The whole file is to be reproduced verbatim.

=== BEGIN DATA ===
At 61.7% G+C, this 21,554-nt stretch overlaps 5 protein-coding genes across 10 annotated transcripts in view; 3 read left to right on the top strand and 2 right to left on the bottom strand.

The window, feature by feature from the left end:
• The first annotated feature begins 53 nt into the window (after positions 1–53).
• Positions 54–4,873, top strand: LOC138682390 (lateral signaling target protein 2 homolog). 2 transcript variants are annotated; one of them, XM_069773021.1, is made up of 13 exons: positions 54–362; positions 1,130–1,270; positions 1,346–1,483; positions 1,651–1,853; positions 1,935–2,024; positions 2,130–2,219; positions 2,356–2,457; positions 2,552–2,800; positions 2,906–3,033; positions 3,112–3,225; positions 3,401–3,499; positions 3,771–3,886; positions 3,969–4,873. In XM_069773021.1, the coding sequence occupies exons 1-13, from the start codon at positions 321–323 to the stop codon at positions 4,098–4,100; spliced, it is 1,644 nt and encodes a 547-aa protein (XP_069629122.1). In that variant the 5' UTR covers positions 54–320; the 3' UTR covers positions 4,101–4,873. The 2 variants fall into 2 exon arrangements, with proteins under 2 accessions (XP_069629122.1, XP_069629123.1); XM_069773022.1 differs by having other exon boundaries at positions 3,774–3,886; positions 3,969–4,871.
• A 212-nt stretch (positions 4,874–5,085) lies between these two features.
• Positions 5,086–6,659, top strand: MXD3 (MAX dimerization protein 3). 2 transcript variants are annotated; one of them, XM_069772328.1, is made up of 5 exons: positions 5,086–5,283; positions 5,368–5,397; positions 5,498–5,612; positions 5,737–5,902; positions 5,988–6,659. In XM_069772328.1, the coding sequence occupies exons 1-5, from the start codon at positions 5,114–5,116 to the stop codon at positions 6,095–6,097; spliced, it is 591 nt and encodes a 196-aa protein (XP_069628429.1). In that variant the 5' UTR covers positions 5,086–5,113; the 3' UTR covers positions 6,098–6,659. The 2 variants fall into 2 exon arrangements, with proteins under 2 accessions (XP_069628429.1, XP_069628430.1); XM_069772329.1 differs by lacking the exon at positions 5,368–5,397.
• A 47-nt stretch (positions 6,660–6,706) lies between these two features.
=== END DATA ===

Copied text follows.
At 61.7% G+C, this 21,554-nt stretch overlaps 5 protein-coding genes across 10 annotated transcripts in view; 3 read left to right on the top strand and 2 right to left on the bottom strand.

The window, feature by feature from the left end:
• The first annotated feature begins 53 nt into the window (after positions 1–53).
• Positions 54–4,873, top strand: LOC138682390 (lateral signaling target protein 2 homolog). 2 transcript variants are annotated; one of them, XM_069773021.1, is made up of 13 exons: positions 54–362; positions 1,130–1,270; positions 1,346–1,483; positions 1,651–1,853; positions 1,935–2,024; positions 2,130–2,219; positions 2,356–2,457; positions 2,552–2,800; positions 2,906–3,033; positions 3,112–3,225; positions 3,401–3,499; positions 3,771–3,886; positions 3,969–4,873. In XM_069773021.1, the coding sequence occupies exons 1-13, from the start codon at positions 321–323 to the stop codon at positions 4,098–4,100; spliced, it is 1,644 nt and encodes a 547-aa protein (XP_069629122.1). In that variant the 5' UTR covers positions 54–320; the 3' UTR covers positions 4,101–4,873. The 2 variants fall into 2 exon arrangements, with proteins under 2 accessions (XP_069629122.1, XP_069629123.1); XM_069773022.1 differs by having other exon boundaries at positions 3,774–3,886; positions 3,969–4,871.
• A 212-nt stretch (positions 4,874–5,085) lies between these two features.
• Positions 5,086–6,659, top strand: MXD3 (MAX dimerization protein 3). 2 transcript variants are annotated; one of them, XM_069772328.1, is made up of 5 exons: positions 5,086–5,283; positions 5,368–5,397; positions 5,498–5,612; positions 5,737–5,902; positions 5,988–6,659. In XM_069772328.1, the coding sequence occupies exons 1-5, from the start codon at positions 5,114–5,116 to the stop codon at positions 6,095–6,097; spliced, it is 591 nt and encodes a 196-aa protein (XP_069628429.1). In that variant the 5' UTR covers positions 5,086–5,113; the 3' UTR covers positions 6,098–6,659. The 2 variants fall into 2 exon arrangements, with proteins under 2 accessions (XP_069628429.1, XP_069628430.1); XM_069772329.1 differs by lacking the exon at positions 5,368–5,397.
• A 47-nt stretch (positions 6,660–6,706) lies between these two features.